Send to

Choose Destination
Am J Emerg Med. 2006 Mar;24(2):156-61.

Sodium bicarbonate improves outcome in prolonged prehospital cardiac arrest.

Author information

University of Pittsburgh Medical Center Northwest; and the Safar Center for Resuscitation Research, PA 16346, USA.



This study evaluates the effect of early administration of an empirical (1 mEq/kg) sodium bicarbonate dose on survival from prehospital cardiac arrest within brief (<5 minutes), moderate (5-15 minutes), and prolonged (>15 minutes) down time.


Prospective randomized, double-blinded clinical intervention trial that enrolled 874 prehospital cardiopulmonary arrest patients managed by prehospital, suburban, and rural regional emergency medical services. Over a 4-year period, the randomized experimental group received an empirical dose of bicarbonate (1 mEq/kg) after standard advanced cardiac life support interventions. Outcome was measured as survival to emergency department, as this was a prehospital study.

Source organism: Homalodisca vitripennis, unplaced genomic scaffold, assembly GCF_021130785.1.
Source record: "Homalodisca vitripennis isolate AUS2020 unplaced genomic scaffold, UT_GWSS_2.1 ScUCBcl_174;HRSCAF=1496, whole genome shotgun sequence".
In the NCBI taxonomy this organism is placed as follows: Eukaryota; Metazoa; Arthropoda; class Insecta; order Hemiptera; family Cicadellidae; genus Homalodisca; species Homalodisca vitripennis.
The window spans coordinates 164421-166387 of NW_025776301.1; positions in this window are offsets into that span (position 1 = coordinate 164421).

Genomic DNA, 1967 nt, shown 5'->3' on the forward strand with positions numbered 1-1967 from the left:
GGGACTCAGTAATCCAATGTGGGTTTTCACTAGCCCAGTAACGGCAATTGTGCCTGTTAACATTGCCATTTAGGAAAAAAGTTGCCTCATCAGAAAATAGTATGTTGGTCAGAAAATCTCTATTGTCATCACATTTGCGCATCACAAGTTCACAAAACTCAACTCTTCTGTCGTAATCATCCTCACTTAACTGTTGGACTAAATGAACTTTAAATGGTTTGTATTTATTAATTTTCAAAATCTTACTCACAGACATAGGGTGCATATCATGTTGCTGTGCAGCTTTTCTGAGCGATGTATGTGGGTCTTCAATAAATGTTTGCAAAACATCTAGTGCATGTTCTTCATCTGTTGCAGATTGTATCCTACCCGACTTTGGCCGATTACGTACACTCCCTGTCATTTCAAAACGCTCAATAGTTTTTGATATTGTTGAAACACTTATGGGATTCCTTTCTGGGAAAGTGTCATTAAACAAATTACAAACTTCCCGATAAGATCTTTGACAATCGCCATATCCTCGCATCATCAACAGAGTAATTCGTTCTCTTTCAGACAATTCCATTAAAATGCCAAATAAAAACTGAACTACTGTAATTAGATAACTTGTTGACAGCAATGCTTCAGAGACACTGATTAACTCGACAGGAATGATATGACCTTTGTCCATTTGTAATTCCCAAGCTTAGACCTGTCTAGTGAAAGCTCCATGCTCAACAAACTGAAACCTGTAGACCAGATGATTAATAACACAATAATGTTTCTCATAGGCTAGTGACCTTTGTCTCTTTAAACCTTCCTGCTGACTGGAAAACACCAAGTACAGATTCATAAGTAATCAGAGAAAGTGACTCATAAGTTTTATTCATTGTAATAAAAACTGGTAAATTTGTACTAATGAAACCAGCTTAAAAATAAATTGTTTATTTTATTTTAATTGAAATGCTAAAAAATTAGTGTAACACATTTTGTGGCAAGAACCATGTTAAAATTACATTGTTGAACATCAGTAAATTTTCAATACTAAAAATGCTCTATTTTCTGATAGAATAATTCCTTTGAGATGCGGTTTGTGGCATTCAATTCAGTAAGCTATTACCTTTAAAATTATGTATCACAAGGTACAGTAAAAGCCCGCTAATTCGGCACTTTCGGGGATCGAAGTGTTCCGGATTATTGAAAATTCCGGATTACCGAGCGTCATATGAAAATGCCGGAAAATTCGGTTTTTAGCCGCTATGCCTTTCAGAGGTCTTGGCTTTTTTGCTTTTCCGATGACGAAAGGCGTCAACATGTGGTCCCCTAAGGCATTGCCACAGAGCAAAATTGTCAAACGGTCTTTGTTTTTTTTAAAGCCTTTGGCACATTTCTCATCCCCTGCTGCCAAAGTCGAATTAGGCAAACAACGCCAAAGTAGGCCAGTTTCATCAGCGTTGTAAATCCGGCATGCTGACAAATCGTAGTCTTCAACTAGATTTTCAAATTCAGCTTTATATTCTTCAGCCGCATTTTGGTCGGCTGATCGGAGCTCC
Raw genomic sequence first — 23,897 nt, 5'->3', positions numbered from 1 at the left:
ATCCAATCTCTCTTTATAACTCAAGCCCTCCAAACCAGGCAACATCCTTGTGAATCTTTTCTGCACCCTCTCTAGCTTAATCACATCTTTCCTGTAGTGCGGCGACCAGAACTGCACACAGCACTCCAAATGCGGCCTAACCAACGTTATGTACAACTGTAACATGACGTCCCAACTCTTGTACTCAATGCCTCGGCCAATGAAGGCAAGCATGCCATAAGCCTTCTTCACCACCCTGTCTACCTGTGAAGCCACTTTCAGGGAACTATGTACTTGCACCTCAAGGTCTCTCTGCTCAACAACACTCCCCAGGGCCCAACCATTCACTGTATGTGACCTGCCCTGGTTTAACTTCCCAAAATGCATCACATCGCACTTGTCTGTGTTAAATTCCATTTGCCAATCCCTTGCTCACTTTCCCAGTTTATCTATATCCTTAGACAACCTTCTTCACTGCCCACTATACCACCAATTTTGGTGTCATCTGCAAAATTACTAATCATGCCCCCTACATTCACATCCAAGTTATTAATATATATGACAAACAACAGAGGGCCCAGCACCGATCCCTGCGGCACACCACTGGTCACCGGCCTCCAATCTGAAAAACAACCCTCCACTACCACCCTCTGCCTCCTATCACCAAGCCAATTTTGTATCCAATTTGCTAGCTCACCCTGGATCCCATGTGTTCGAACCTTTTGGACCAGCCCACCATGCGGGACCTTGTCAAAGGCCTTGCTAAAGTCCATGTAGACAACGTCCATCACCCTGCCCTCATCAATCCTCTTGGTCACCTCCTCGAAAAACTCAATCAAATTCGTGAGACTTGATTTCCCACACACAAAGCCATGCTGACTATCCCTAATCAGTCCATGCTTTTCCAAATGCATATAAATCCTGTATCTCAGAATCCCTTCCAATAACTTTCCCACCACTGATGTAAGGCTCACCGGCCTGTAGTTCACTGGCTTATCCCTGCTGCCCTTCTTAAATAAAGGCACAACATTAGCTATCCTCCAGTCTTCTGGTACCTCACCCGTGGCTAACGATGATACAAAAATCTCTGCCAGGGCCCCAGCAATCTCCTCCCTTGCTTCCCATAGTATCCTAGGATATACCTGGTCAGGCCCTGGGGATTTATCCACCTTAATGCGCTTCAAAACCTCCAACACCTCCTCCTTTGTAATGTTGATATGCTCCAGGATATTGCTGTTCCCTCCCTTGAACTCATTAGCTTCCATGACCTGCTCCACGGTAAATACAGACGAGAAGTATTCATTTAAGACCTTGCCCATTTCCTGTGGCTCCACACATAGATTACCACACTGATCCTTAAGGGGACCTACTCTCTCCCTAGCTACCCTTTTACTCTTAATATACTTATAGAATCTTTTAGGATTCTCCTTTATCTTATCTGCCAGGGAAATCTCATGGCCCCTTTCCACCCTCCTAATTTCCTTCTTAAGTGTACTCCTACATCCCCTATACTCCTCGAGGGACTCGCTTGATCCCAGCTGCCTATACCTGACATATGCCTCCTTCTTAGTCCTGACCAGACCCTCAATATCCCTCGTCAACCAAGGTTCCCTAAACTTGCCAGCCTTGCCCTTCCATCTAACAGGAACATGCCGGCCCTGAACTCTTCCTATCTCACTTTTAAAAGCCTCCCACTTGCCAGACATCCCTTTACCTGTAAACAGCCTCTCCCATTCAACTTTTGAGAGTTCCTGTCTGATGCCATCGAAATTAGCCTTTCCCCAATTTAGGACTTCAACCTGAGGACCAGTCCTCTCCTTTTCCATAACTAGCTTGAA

The overall survival rate was 13.9% (110/792) for prehospital arrest patients. There was no difference in the amount of sodium bicarbonate administered to nonsurvivors (0.859 +/- 0.284 mEq/kg) and survivors (0.8683 +/- 0.284 mEq/kg) (P = .199). Overall, there was no difference in survival in those who received bicarbonate (7.4% [58/420]), compared with those who received placebo (6.7% [52/372]) (P = .88; risk ratio, 1.0236; 0.142-0.1387). There was, however, a trend toward improved outcome with bicarbonate in prolonged (>15 minute) arrest with a 2-fold increase in survival (32.8% vs 15.4%; P = .007).


The empirical early administration of sodium bicarbonate (1 mEq/kg) has no effect on the overall outcome in prehospital cardiac arrest. However, a trend toward improvement in prolonged (>15 minutes) arrest outcome was noted.

[Indexed for MEDLINE]

Supplemental Content

Full text links

Icon for Elsevier Science
Loading ...
Support Center